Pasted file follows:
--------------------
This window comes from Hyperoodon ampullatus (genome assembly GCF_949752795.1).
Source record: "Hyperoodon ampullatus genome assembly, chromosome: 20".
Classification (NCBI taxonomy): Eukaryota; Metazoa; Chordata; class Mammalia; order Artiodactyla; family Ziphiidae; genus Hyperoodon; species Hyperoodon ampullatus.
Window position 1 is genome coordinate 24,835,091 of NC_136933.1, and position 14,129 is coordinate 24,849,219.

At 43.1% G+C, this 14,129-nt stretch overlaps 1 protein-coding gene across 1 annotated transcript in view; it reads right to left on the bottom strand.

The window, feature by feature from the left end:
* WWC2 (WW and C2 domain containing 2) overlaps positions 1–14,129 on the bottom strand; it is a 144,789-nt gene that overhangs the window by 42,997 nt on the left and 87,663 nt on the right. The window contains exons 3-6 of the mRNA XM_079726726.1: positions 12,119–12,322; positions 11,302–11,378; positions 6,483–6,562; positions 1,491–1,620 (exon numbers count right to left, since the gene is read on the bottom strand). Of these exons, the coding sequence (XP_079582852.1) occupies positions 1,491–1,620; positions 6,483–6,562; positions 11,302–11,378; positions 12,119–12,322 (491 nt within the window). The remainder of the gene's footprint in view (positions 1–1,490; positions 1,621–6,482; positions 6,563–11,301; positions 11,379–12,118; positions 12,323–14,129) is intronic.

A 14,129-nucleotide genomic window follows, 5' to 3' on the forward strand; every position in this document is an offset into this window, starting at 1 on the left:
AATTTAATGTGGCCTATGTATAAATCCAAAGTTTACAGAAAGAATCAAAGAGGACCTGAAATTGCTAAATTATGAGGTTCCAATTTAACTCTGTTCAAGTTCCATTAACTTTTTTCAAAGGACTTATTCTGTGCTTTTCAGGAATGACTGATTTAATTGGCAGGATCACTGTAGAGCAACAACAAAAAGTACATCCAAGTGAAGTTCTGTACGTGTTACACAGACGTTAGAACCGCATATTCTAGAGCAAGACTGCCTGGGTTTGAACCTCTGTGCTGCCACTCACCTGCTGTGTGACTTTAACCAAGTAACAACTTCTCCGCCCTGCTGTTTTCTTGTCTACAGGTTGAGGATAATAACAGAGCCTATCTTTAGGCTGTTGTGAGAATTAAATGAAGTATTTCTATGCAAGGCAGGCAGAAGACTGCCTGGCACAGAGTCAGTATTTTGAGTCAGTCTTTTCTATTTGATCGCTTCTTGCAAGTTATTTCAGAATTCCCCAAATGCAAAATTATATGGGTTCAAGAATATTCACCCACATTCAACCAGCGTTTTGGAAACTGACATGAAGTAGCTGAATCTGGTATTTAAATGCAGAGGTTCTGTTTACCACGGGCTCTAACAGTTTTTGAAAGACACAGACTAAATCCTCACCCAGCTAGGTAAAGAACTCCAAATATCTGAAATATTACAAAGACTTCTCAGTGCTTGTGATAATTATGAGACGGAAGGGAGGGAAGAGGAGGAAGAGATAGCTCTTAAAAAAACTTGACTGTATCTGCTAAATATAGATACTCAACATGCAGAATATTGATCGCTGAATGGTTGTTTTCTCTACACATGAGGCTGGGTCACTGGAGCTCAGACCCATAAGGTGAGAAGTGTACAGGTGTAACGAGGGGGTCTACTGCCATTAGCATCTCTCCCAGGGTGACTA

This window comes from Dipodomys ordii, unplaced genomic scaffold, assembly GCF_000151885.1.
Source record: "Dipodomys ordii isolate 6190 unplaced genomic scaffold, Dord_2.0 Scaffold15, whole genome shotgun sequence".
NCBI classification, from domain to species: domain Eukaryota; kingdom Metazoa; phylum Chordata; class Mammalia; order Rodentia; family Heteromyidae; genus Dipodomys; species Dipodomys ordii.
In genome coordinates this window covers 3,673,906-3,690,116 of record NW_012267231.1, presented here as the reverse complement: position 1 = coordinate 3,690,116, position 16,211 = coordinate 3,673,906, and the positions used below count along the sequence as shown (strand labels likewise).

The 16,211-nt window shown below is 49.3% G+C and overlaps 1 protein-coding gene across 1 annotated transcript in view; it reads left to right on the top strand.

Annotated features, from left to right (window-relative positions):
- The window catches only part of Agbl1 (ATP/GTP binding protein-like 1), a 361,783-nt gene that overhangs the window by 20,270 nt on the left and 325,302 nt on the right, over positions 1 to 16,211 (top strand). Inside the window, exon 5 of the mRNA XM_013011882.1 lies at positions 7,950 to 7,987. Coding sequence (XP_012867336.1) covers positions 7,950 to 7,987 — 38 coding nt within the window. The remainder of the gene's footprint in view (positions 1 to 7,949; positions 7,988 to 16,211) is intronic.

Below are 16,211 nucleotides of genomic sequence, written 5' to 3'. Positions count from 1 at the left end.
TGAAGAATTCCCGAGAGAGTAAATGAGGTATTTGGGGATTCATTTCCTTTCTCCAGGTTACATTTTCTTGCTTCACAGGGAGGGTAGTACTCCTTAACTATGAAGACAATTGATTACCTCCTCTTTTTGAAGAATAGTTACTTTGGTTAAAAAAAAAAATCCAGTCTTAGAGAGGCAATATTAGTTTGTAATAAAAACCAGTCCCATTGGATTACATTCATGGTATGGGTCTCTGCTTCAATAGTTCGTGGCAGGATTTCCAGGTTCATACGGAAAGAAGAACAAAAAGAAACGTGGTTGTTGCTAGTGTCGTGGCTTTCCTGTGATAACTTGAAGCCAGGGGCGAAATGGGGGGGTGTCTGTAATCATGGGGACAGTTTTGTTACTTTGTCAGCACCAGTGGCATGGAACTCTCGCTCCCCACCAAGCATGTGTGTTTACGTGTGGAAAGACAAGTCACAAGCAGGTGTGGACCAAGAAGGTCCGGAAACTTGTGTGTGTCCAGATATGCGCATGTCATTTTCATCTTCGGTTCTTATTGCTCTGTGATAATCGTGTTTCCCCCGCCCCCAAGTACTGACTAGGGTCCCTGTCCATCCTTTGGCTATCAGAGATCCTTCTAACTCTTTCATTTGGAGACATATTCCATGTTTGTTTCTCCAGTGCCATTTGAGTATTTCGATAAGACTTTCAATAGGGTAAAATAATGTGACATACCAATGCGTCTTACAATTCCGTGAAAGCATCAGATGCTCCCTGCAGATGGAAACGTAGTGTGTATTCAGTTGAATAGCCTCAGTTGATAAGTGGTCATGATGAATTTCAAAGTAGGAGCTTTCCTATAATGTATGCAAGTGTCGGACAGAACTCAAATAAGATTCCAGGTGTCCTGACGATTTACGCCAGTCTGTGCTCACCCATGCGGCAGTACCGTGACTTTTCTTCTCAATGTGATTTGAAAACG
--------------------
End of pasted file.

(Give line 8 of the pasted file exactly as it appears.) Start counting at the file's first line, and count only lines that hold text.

A 14,129-nucleotide genomic window follows, 5' to 3' on the forward strand; every position in this document is an offset into this window, starting at 1 on the left: